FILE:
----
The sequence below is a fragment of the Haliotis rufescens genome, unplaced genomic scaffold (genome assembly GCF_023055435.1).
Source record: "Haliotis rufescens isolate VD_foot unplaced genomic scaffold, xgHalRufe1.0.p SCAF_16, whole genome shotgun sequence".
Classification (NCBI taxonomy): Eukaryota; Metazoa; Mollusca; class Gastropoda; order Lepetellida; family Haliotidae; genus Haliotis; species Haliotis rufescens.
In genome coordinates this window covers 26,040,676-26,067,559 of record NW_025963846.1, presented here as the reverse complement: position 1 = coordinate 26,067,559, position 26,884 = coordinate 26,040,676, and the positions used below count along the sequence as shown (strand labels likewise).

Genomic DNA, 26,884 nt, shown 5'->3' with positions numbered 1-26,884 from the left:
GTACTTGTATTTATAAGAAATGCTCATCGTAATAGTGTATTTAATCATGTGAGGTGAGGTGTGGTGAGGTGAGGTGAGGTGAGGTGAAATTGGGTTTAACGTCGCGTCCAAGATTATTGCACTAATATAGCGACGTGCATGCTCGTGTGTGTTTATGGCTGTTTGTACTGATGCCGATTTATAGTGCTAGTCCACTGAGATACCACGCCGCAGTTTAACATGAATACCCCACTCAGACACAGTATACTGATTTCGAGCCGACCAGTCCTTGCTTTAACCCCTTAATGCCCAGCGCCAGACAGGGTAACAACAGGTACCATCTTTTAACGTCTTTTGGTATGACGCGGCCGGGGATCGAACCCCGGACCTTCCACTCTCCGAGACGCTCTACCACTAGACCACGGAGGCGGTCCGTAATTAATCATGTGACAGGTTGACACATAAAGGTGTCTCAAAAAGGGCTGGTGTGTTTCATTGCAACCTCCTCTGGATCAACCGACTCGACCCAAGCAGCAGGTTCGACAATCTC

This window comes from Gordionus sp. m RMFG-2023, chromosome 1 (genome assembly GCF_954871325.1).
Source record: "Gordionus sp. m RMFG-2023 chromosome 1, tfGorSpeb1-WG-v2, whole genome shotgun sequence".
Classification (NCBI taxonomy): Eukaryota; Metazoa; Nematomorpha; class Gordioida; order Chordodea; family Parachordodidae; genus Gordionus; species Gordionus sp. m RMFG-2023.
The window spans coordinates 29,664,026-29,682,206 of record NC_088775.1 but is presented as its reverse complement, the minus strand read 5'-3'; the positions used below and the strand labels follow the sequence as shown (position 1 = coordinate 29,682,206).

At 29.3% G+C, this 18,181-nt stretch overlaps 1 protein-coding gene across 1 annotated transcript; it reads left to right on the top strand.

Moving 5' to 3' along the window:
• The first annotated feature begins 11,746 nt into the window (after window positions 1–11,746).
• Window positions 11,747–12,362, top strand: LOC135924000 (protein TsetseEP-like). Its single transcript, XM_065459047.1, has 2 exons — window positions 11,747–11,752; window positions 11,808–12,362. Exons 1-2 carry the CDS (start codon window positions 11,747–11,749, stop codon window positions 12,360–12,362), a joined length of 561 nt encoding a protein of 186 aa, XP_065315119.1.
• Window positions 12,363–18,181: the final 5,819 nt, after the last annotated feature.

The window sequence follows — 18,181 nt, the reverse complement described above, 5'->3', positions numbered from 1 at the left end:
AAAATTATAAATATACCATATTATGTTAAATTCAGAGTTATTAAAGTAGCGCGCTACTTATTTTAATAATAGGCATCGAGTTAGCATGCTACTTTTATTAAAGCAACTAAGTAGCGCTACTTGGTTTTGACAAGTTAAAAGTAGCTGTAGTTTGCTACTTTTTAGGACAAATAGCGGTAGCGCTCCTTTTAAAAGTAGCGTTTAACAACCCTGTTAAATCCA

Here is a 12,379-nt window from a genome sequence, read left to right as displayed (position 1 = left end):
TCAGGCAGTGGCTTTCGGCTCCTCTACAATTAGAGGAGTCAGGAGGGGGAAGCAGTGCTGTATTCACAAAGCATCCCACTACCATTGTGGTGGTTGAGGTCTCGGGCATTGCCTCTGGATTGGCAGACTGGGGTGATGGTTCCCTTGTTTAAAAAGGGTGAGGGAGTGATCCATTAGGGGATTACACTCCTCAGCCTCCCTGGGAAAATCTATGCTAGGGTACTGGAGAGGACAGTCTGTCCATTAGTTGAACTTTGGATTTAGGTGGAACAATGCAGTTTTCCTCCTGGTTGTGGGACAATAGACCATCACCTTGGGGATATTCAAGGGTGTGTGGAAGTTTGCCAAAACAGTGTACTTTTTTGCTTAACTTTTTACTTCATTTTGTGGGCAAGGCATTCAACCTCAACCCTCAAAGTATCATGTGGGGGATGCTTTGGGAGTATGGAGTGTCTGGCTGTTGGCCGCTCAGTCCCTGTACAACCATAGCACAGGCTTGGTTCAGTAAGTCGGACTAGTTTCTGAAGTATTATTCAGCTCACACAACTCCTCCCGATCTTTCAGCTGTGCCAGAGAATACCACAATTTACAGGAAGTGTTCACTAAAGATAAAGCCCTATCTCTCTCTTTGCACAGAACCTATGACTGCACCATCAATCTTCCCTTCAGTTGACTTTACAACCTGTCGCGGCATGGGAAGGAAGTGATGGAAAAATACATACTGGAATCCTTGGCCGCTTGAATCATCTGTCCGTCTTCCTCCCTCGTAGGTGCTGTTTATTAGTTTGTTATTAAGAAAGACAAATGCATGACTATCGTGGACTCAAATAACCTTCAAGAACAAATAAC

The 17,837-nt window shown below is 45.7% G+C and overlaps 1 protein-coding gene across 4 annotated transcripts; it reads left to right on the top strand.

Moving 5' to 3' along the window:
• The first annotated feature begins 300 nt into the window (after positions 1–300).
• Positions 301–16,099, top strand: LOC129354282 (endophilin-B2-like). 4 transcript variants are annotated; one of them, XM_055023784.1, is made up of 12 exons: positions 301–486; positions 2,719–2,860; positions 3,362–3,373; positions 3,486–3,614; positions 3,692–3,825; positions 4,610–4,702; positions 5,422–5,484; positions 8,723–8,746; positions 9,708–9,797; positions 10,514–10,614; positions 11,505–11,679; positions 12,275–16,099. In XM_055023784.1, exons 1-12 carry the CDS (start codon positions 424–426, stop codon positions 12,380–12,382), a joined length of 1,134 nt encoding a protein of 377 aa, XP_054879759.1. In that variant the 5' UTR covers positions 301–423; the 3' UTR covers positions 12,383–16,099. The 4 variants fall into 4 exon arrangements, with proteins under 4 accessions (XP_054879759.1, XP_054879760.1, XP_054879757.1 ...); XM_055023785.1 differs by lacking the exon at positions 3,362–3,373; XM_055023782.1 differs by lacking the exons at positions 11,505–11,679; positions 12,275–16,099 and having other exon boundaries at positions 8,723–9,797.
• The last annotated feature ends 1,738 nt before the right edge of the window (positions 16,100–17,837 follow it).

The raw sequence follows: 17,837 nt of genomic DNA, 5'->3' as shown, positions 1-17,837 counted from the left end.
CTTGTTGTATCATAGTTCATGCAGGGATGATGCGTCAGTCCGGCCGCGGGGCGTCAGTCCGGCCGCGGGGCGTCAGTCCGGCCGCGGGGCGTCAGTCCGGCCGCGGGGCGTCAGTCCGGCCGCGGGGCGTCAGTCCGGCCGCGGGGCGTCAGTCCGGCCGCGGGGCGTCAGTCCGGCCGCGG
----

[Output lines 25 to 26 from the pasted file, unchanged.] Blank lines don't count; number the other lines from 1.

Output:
The raw sequence follows: 17,837 nt of genomic DNA, 5'->3' as shown, positions 1-17,837 counted from the left end.
CTTGTTGTATCATAGTTCATGCAGGGATGATGCGTCAGTCCGGCCGCGGGGCGTCAGTCCGGCCGCGGGGCGTCAGTCCGGCCGCGGGGCGTCAGTCCGGCCGCGGGGCGTCAGTCCGGCCGCGGGGCGTCAGTCCGGCCGCGGGGCGTCAGTCCGGCCGCGGGGCGTCAGTCCGGCCGCGG